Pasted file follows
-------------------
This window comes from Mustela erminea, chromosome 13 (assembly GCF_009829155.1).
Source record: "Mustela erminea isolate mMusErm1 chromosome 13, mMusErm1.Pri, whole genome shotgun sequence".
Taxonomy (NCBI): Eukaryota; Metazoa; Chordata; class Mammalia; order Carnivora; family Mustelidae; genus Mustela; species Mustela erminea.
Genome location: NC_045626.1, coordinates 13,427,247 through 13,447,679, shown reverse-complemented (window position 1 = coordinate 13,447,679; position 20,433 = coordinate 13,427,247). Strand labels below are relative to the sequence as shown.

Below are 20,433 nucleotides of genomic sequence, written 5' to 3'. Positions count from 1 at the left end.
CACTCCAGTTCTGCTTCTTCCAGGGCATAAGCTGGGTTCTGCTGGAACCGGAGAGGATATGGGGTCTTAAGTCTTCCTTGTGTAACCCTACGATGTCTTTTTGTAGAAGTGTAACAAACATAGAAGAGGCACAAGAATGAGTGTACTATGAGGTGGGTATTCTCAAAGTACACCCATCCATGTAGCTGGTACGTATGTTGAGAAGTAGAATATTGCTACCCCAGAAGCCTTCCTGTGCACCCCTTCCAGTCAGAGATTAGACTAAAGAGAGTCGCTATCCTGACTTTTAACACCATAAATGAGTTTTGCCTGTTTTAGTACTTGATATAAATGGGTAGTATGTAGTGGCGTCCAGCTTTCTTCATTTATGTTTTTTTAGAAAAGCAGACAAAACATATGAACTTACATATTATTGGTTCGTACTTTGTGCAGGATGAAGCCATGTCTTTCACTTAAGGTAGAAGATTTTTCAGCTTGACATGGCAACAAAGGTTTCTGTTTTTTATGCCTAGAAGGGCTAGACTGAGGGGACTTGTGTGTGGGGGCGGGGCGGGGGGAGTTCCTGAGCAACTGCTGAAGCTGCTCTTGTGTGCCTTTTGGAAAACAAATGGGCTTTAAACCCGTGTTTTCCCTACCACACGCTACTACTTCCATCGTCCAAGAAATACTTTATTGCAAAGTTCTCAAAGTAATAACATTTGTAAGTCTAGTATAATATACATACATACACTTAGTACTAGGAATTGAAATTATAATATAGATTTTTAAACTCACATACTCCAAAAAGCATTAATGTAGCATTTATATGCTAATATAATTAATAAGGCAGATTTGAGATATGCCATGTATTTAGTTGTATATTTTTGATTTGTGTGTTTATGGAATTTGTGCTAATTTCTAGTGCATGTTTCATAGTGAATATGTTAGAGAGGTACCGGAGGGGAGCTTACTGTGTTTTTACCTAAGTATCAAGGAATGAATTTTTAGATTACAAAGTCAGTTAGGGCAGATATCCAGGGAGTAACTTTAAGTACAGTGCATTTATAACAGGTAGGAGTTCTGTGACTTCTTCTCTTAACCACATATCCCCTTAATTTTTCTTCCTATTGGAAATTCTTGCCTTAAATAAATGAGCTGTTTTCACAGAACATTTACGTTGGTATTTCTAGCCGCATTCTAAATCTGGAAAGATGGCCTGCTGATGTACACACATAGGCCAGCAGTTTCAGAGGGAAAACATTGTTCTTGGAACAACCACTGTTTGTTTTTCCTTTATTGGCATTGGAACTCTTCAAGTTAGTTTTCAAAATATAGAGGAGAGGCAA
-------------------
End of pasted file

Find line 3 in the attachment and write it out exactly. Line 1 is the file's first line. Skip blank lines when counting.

Taxonomy (NCBI): Eukaryota; Metazoa; Chordata; class Mammalia; order Carnivora; family Mustelidae; genus Mustela; species Mustela erminea.